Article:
Deportation from Canada
Deportation from Canada falls under the jurisdiction of the Canada Border Services Agency. Before being deported under a removal order, you are normally given a chance to submit a pre removal risk assessment application (PRRA). If your PRRA was rejected, the PRRA officer will give you a copy of the refusal decision and the reasons for rejection of the PRRA as well as a Direction to Report for Removal, which gives you the date of your removal / deportation from Canada. The PRRA refusal decision is given to you when you are called in for a Pre Removal Risk Assessment interview. At the PRRA interview you will be given the PRRA rejection decision by hand and asked to confirm receipt of refusal decision by signing it.
When your PRRA is refused, your removal order comes into force and you will receive a reasonable period of time to prepare for your deportation from Canada, approximately 20 to 30 days after the PRRA rejection. You will also be instructed both orally and in writing on where and when to report for deportation in a document titled Direction to Report for Removal, in which the address of the border crossing, the airline, the date and further details of your departure are specified. Normally, you will be deported to the country from which you came to Canada or your home country.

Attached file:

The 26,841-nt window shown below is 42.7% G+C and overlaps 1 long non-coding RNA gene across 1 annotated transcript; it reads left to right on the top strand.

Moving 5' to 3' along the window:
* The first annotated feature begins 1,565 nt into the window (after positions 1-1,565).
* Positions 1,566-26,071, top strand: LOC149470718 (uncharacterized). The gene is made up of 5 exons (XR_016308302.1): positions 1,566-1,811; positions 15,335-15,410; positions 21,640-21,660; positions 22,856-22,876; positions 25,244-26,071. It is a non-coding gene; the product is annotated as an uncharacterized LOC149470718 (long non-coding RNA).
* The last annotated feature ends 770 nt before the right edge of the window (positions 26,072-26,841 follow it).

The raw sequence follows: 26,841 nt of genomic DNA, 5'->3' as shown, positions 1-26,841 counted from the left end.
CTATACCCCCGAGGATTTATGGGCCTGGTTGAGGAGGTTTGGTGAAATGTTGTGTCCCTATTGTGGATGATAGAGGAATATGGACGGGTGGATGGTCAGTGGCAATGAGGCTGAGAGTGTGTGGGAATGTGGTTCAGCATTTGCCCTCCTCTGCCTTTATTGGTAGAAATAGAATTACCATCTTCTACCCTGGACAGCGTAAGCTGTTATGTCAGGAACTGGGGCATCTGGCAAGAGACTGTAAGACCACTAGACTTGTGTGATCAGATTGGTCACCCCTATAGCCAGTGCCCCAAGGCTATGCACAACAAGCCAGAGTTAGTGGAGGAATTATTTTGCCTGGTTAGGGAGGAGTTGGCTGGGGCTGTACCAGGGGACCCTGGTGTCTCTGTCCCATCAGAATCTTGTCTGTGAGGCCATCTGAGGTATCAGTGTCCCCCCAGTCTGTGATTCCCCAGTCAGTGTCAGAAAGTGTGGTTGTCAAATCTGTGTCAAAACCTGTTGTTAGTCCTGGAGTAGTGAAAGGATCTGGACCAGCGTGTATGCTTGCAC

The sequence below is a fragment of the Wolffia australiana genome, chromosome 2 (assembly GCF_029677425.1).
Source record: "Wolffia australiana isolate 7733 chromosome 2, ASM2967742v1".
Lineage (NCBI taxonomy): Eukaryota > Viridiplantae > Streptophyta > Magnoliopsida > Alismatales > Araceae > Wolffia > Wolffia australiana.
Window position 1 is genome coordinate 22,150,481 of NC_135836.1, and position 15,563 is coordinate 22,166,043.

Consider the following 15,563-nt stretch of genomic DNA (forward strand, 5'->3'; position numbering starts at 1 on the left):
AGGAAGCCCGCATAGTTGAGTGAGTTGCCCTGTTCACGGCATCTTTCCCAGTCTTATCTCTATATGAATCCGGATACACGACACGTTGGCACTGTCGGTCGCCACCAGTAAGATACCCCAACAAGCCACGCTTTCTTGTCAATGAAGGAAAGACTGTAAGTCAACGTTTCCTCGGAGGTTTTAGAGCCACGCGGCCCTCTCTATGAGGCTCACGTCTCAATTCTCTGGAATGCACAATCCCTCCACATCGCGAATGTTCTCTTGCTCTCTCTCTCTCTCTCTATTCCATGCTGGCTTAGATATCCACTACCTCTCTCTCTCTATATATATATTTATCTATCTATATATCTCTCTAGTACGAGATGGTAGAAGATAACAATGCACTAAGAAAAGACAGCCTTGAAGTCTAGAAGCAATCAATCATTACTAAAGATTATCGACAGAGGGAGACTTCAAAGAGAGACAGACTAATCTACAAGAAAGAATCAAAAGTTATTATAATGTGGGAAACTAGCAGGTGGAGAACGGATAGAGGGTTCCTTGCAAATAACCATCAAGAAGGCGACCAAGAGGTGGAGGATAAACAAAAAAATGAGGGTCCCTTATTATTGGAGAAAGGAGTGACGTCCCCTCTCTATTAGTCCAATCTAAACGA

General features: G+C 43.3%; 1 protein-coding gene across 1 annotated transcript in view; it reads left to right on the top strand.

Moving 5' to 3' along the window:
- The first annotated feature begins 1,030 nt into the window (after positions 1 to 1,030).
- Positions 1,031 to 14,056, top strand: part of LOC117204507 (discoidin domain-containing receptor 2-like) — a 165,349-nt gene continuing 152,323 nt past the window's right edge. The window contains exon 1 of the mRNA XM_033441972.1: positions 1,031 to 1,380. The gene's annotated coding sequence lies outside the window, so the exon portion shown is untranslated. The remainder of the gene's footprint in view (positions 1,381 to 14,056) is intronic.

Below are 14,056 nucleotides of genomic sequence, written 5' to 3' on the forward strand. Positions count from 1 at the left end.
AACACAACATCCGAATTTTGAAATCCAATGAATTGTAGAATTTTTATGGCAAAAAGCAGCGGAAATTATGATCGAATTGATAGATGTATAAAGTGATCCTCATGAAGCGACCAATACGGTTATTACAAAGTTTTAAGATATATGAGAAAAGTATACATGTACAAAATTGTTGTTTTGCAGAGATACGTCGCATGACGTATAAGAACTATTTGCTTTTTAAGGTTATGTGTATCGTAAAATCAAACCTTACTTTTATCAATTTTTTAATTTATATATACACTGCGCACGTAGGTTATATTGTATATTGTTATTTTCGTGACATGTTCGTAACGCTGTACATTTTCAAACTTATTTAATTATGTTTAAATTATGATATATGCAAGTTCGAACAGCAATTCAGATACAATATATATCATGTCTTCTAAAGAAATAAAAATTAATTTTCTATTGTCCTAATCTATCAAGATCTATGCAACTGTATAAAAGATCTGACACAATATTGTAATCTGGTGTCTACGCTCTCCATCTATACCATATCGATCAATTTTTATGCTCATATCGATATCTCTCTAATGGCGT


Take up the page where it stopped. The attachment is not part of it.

In almost all cases, you will be asked whether you would like to purchase your own deportation ticket or whether you would like to have the government pay for the deportation. If the government pays, you will have to repay the government back if and when you later come back to Canada. If you decide to purchase your own deportation ticket, you will then be asked to submit a copy and the itenarary to the Removal Officer in charge of your deportation. You will be given a strict date by which you will have to submit the ticket and in some cases you will be notified that the ticket must be non-refundable.
What You Can Do if You are Being Deported
There are two general options available to you: (1) Request to Defer Removal; (2) Appeal Deportation order. In both instances you must act as quickly as possible. We cannot overemphasize the importance of timely action. In many instances, clients come to our office on the eve of their deportation or a week thereto and ask for help. Such untimely and late requests for help will inevitably make the matter a lot more complicated than it otherwise may have been.
To Obtain further information, visit the Appeals to the Federal Court section of our website.